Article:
There is no dispute that, at the time of her separation, [C]laimant had adequate health reasons to justify quitting, that she informed [E]mployer of her health-related problem, and that she requested an accommodation. There is also no dispute that [E]mployer repeatedly informed [C]laimant that it would not accommodate her request not to work the night shift because it was considered an essential function of her position. [E]mployer did not give [C]laimant a firm offer of other alternative employment that would not require her to work the night shift. Rather, [E]mployer only presented [C]laimant with other opportunities that [C]laimant may have been qualified for and that [C]laimant could apply for that would not require her to work at night. Thus, because a firm offer of alternative employment was not given to [C]laimant, and [C]laimant had adequate health reasons for quitting that [E]mployer knew about, she had a necessitous and compelling reason for quitting.

(Board Decision at 3.) This appeal follows.

         On appeal, [3] Employer argues that the Board erred in determining that Claimant had a necessitous and compelling reason for voluntarily terminating her employment because Claimant did not take all necessary and reasonable steps to preserve her employment. Employer further argues that the Board misapplied the "firm offer" doctrine as used in this Court's UC jurisprudence by justifying its award of benefits based on its determination that Employer did not give Claimant a "firm offer."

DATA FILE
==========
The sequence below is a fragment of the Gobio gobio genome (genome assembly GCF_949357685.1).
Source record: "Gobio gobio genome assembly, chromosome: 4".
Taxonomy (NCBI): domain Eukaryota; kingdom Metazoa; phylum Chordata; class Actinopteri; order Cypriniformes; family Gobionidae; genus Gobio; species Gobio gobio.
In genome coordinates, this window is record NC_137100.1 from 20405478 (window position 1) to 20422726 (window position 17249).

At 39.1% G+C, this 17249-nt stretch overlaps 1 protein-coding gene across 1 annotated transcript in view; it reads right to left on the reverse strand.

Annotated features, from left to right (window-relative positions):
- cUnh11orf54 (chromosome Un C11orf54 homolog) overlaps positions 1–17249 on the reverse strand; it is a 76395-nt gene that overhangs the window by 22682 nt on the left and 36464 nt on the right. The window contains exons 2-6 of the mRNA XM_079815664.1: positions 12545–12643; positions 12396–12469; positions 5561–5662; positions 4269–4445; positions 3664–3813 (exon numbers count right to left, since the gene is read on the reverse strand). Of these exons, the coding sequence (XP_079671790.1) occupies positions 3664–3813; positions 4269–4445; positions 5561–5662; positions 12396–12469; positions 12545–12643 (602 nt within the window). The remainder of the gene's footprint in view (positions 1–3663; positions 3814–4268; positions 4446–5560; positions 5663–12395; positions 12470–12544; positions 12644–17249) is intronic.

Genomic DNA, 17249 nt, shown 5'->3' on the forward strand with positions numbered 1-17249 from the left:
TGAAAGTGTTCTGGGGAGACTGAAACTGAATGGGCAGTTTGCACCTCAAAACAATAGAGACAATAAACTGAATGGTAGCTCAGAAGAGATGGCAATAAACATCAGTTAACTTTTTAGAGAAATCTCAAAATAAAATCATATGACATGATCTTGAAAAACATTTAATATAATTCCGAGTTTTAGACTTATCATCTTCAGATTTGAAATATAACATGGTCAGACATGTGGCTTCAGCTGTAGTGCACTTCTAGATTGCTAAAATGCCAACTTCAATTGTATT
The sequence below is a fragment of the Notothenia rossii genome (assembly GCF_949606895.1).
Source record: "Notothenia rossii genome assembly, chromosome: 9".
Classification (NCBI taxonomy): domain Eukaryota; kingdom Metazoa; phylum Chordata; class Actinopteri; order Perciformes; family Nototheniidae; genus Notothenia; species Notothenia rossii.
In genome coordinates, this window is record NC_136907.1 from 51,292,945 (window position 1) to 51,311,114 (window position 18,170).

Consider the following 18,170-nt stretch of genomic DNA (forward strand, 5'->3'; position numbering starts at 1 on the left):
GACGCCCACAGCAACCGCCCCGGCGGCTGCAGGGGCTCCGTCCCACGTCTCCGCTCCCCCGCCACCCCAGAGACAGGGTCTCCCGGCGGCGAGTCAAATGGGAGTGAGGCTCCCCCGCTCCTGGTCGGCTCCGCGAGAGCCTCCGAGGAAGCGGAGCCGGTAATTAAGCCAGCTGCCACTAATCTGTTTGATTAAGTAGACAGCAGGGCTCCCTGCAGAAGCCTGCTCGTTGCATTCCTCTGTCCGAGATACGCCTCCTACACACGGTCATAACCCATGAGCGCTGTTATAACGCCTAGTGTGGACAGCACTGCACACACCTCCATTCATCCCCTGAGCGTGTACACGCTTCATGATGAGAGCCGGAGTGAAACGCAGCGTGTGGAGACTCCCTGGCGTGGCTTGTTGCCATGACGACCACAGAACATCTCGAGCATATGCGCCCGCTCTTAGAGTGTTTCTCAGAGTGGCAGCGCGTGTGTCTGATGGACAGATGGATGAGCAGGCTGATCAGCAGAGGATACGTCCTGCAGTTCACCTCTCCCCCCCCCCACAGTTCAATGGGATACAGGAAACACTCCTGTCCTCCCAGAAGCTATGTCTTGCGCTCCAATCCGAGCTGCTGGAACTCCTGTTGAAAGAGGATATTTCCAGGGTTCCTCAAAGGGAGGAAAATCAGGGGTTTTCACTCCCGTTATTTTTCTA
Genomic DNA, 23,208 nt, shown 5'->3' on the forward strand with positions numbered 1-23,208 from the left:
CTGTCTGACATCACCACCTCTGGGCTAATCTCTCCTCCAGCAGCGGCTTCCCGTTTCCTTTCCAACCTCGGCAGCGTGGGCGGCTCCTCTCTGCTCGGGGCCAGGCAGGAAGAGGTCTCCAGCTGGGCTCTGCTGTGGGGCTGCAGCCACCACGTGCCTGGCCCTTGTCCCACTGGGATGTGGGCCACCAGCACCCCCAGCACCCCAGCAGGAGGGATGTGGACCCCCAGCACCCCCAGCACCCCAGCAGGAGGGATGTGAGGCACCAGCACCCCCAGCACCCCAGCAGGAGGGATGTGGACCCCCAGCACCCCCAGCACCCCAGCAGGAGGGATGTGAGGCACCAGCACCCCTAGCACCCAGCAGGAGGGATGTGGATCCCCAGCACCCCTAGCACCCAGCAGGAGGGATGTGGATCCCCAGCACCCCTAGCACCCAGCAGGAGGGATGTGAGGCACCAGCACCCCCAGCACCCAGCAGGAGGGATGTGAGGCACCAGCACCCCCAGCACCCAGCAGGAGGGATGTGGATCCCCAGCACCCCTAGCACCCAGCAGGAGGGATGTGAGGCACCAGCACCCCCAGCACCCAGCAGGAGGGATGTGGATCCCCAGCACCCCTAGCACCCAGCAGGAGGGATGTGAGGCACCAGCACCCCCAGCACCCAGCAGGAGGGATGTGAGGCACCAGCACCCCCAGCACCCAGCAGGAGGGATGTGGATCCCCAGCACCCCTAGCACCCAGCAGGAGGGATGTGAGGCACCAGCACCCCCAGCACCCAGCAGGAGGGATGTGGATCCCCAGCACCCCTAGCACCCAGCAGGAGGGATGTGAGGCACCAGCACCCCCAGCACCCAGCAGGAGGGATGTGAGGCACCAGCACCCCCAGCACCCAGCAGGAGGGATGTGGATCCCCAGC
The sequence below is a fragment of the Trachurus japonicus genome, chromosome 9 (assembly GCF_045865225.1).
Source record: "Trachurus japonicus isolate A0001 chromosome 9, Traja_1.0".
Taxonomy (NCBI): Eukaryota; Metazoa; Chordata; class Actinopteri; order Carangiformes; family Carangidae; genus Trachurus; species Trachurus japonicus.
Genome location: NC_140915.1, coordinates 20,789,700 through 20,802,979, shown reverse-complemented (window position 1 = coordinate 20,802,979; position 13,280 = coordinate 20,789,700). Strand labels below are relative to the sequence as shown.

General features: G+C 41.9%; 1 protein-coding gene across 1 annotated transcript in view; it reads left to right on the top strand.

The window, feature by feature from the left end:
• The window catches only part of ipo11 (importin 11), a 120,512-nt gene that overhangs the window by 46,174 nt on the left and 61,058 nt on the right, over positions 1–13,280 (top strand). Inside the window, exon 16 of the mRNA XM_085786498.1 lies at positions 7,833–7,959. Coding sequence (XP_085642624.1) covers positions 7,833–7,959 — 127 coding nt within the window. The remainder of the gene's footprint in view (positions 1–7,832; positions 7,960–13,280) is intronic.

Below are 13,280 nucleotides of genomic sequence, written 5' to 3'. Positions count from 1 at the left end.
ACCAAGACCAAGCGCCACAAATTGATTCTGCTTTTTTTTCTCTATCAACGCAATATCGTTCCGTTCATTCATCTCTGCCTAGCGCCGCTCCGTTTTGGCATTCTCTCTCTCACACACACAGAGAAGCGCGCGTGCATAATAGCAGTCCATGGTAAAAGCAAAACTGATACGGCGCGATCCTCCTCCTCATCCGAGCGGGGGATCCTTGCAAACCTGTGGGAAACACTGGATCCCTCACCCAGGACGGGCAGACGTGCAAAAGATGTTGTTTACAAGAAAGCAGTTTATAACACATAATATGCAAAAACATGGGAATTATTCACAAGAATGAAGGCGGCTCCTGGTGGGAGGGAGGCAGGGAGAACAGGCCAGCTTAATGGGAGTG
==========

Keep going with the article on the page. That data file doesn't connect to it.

Section 402(b) of the UC Law provides, in relevant part:

An employe shall be ineligible for compensation for any week-- . . . (b) In which h[er] unemployment is due to voluntarily leaving work without cause of a necessitous and compelling nature, irrespective of whether or not such work is in "employment" as defined in this act: Provided, That a voluntary leaving work because of a disability if the employer is able to provide other suitable work, shall be deemed not a cause of a necessitous and compelling nature[.]

43 P.S. § 802(b) (emphasis added). The claimant has the burden of proving that she had a necessitous and compelling cause for voluntarily terminating her employment. PECO Energy Co. v. Unemployment Comp. Bd. of Review, 682 A.2d 58, 60 (Pa. Cmwlth. 1996). A necessitous and compelling cause is that which "results from circumstances which produce pressure to terminate employment that is both real and substantial, and which would compel a reasonable person under the circumstances to act in the same manner." Taylor v. Unemployment Comp. Bd. of Review, 378 A.2d 829, 832-33 (Pa. 1977). To meet this burden, the claimant must ...